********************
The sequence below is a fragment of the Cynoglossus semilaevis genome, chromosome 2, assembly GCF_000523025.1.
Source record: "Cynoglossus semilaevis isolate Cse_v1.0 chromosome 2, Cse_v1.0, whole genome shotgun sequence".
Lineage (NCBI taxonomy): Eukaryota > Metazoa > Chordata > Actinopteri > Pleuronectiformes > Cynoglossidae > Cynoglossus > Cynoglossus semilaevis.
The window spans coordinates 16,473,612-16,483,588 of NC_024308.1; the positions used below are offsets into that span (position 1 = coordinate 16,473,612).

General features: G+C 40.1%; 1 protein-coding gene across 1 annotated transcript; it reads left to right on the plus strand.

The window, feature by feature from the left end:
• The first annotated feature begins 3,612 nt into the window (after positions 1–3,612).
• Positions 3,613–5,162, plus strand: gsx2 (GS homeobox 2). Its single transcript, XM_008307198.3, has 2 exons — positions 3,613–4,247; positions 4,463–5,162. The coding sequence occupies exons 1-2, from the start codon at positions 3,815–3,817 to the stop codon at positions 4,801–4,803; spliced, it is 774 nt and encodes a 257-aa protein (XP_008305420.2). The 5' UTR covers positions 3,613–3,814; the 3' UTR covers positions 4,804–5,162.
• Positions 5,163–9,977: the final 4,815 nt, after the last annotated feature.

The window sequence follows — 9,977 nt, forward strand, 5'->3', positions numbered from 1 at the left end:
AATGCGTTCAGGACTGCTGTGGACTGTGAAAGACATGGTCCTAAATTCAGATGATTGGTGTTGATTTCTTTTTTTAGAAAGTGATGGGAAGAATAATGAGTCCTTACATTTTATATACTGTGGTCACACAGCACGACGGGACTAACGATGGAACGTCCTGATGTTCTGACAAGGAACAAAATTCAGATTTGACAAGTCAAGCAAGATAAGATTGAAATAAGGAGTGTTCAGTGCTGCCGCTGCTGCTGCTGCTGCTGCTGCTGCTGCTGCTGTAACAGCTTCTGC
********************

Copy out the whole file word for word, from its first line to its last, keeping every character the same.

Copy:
The sequence below is a fragment of the Cynoglossus semilaevis genome, chromosome 2, assembly GCF_000523025.1.
Source record: "Cynoglossus semilaevis isolate Cse_v1.0 chromosome 2, Cse_v1.0, whole genome shotgun sequence".
Lineage (NCBI taxonomy): Eukaryota > Metazoa > Chordata > Actinopteri > Pleuronectiformes > Cynoglossidae > Cynoglossus > Cynoglossus semilaevis.
The window spans coordinates 16,473,612-16,483,588 of NC_024308.1; the positions used below are offsets into that span (position 1 = coordinate 16,473,612).

General features: G+C 40.1%; 1 protein-coding gene across 1 annotated transcript; it reads left to right on the plus strand.

The window, feature by feature from the left end:
• The first annotated feature begins 3,612 nt into the window (after positions 1–3,612).
• Positions 3,613–5,162, plus strand: gsx2 (GS homeobox 2). Its single transcript, XM_008307198.3, has 2 exons — positions 3,613–4,247; positions 4,463–5,162. The coding sequence occupies exons 1-2, from the start codon at positions 3,815–3,817 to the stop codon at positions 4,801–4,803; spliced, it is 774 nt and encodes a 257-aa protein (XP_008305420.2). The 5' UTR covers positions 3,613–3,814; the 3' UTR covers positions 4,804–5,162.
• Positions 5,163–9,977: the final 4,815 nt, after the last annotated feature.

The window sequence follows — 9,977 nt, forward strand, 5'->3', positions numbered from 1 at the left end:
AATGCGTTCAGGACTGCTGTGGACTGTGAAAGACATGGTCCTAAATTCAGATGATTGGTGTTGATTTCTTTTTTTAGAAAGTGATGGGAAGAATAATGAGTCCTTACATTTTATATACTGTGGTCACACAGCACGACGGGACTAACGATGGAACGTCCTGATGTTCTGACAAGGAACAAAATTCAGATTTGACAAGTCAAGCAAGATAAGATTGAAATAAGGAGTGTTCAGTGCTGCCGCTGCTGCTGCTGCTGCTGCTGCTGCTGCTGCTGTAACAGCTTCTGC